Archive for November, 2009

Spain has an appellation system for wine like France and Italy with the main classification of quality wine is Denominación de Origen (DO). Rueda gained DO status in 1980, the first DO to be approved in the Castilla y León region. While Sauvignon Blanc and Viura can also be used, only wines produced with at least 50 percent Verdejo are permitted to be labeled Rueda. For the Rueda Superior designation, at least 85 percent must be Verdejo. Sauvignon Blanc became an authorized variety for the Rueda DO in 1985. In fact, the importance of this grape is underscored by the fact that it has its own appellation, Rueda Sauvignon, which has to be 100 percent Sauvignon Blanc.

Ángel Rodríguez Leal is said to produce the best wine in Rueda, Martinsancho.  I have only tasted a handful of wines from Martinsancho, but I can say this Rueda is excellent and can certainly imagine it being the best. Ángel Rodríguez is credited with preserving and reviving Rueda’s indigenous Verdejo grape.  In the early 1970s, there arose a push to rip out Verdejo completely. Martinsancho, a vineyard of ancient Verdejo vines that had been in Ángel’s family since 1784 and he refused to uproot them. Rodríguez went further and regrafted his other vineyards from the Martinsancho cuttings. As a result of his efforts, he is credited with having saved Verdejo. Today, the origins of most of the Verdejo vineyards in Rueda can be traced back to Martinsancho cuttings. Ángel Rodríguez’s efforts have even been recognized by King Juan Carlos.

Aromatics of pear, stone fruit, white flowers and honey. On the palate, stone and orchard fruit with some citrus, a burst of tropical fruit (papaya, mango) and loaded with salty minerality. Very approachable and food friendly, not to mention an outstanding value at $16 a bottle. A very unique and distinctive wine. 13% alcohol. Imported by Sole Agents.

This would be on my list of top Spanish white wines of the year, along with the Viñedos de Ithaca Odysseus Garnacha Blanca Priorat 2008 and the Viñedos de Ithaca Odysseus Pedro Ximénez 2008. Strongly recommended.

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This wine is made from Pedro Ximénez, traditionally known as a sherry grape. Joseph and Silvia Puig make the only still Pedro Ximénez in Spain. The grapes are sourced from a 75-year old vineyard near Scala Dei. The wine is carefully fermented in the “old-style” without temperature control. A cold maceration for between 10 and 18 hours in new French oak barrels is followed by native yeast fermentation in temperature controlled stainless steel vats. About 150 cases are produced annually.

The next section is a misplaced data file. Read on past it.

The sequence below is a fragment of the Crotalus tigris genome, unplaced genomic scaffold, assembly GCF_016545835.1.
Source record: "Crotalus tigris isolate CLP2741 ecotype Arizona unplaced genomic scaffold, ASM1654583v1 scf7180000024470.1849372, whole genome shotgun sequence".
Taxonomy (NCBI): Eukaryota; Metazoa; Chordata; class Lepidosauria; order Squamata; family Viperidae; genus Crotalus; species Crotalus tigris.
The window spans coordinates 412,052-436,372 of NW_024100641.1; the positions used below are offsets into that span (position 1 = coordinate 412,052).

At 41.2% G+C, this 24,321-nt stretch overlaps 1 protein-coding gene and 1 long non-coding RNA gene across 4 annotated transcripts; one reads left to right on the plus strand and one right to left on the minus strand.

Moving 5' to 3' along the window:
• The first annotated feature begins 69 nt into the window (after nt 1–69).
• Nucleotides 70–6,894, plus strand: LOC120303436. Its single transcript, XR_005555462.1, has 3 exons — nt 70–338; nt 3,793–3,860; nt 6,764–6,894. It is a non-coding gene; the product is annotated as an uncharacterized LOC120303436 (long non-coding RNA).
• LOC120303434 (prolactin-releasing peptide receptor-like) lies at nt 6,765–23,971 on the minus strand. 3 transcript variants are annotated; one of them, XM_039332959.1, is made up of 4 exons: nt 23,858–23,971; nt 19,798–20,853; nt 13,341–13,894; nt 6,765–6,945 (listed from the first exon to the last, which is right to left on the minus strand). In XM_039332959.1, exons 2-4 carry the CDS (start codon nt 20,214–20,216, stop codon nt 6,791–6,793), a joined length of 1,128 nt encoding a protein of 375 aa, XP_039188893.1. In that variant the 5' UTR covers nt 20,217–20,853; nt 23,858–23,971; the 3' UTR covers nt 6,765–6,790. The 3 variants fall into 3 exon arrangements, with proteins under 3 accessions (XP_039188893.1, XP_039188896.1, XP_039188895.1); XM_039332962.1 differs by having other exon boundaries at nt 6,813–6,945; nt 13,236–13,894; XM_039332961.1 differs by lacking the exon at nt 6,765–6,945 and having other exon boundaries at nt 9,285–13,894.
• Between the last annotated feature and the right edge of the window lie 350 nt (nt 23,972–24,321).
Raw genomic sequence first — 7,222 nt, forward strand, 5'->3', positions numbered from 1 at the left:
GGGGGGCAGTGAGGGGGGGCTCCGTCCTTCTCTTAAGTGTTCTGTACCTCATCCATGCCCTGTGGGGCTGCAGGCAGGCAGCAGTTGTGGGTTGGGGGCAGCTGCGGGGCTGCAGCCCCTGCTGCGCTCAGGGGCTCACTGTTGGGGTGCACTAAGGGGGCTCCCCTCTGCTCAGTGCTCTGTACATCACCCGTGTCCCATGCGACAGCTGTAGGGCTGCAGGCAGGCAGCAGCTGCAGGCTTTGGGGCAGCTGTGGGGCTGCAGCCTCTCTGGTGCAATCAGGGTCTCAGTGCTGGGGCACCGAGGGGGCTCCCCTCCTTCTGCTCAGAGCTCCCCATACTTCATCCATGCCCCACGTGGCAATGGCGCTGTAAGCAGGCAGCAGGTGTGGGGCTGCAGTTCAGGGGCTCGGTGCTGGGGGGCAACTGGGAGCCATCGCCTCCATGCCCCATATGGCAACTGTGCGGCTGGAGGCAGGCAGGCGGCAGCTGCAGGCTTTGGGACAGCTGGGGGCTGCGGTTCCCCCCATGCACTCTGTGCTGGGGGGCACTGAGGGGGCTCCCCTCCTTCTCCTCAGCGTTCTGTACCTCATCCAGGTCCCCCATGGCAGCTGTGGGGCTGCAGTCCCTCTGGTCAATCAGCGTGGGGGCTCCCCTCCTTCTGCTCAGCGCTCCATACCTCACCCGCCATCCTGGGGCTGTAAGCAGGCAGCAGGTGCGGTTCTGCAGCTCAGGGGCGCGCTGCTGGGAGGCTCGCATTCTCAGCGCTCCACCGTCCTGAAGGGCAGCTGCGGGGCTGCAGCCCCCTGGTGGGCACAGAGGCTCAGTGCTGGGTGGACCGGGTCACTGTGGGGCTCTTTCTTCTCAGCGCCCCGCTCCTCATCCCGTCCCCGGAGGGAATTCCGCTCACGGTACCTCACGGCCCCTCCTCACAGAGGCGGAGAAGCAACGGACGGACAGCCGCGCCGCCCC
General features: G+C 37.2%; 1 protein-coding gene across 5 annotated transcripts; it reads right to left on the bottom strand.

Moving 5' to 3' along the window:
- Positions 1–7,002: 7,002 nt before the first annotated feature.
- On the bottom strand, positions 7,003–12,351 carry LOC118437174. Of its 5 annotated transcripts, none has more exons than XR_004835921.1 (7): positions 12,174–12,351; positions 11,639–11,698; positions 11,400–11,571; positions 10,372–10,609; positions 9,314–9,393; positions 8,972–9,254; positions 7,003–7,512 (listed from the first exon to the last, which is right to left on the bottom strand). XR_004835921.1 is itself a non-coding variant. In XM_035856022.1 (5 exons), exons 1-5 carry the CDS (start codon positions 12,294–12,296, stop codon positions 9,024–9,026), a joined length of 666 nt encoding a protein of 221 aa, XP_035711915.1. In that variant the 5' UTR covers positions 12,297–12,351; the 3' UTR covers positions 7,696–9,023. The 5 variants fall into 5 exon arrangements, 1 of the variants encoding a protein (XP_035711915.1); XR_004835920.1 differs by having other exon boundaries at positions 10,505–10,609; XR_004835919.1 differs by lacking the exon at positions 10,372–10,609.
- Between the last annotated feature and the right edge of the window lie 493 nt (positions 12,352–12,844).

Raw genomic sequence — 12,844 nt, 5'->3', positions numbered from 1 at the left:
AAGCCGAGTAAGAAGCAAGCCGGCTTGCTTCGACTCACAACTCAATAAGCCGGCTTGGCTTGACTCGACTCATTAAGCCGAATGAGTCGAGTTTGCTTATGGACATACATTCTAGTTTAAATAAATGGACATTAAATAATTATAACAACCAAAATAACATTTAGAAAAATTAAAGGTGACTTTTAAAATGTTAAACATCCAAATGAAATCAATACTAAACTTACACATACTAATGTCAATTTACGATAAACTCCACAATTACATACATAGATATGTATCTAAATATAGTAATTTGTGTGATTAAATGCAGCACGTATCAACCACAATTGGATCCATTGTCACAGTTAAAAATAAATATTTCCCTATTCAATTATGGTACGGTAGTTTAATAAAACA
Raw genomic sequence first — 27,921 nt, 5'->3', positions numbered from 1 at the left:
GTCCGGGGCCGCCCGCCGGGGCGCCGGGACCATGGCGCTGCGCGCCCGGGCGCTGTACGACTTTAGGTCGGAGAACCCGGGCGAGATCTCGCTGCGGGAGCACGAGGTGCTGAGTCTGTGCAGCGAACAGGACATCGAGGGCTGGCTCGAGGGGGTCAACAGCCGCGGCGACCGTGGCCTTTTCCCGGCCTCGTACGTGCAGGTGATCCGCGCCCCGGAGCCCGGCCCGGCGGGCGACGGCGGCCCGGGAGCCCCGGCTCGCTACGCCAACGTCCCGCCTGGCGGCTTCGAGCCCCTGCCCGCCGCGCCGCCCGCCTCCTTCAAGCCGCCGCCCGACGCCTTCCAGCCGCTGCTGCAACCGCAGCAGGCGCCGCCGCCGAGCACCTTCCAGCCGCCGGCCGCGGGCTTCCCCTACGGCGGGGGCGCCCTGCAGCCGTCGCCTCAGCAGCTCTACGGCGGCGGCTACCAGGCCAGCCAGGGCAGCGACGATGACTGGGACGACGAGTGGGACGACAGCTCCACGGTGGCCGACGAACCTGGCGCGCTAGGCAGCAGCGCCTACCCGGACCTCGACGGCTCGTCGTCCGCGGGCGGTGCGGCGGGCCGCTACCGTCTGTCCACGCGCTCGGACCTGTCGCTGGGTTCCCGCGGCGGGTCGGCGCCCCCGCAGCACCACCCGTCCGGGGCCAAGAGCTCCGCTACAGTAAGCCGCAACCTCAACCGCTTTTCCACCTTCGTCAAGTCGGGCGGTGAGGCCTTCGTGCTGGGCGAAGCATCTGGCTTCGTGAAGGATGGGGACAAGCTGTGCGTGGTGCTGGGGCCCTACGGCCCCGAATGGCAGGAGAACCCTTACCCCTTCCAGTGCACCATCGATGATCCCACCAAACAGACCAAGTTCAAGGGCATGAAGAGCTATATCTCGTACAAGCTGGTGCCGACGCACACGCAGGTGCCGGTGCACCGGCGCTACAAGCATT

Light golden yellow color. Aromatics of stone and orchard fruit with white pepper. On the palate, more orchard fruit with golden raisins, almond butter, bay leaf, citrus and pepper. Complex, rich and substantial with good acidity and a persistent finish. 13.5 percent alcohol.

I thought this opened up a bit and was more enjoyable at 55-56 degrees. I would recommend any of the wines from Odysseus. Though the Grenacha Blanca might be my favorite, the PX is the most unique and interesting.

About Viñedos de Ithaca
The father and daughter team of Joseph and Silvia Puig named their winery Odysseus in honor of the Greeks who first brought vines to Spain. Odysseus makes Garnacha Tinta based reds, as virtually all of the producers in Priorat, but they have attracted the most attention for their Garnacha Blanca.

Viñedos de Ithaca Odysseus Garnacha Blanca Priorat 2008
Viñedos de Ithaca “Akyles” Priorat 2007

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Marie and Marcel run Domaine Richaud, with Marcel as winemaker and Marie as manager. Marcel makes some wonderful wines, mostly of the little known village appellation Cairanne. Many consider him one of the top 2 or 3 producers in the appellation. His estate is made up of plots inherited from his parents as well as rented parcels, so some grapes are sold to the local co-op or to négociants. The wines are made in the vineyard by pruning short, never using synthetic fertilizers, keeping the average age of the vines over 25 years old and keeping yields low. His wines are made in large capacity cement vats, each varietal is vinified separately and blended some 8 months later. The wines are not frequently racked and are not fined or filtered.

Richaud’s wines are said to be very popular in France, selling out almost immediately after release. I have read that sales at the estate’s tasting room account for the majority of all sales (though I find that difficult to believe).  On a trip to Paris in September, we went to dinner at Le Gorille Blanc on our first night and I was more than a little excited to see his ’07 Galets offered by the glass.  In the United States it takes a little bit of work to find his wines — and the l’Ebrescade is one of the more difficult given total production is around 400-450 cases. I have only found the ’05 l’Ebrescade at the little shop of treasures otherwise known as Chambers Street Wines.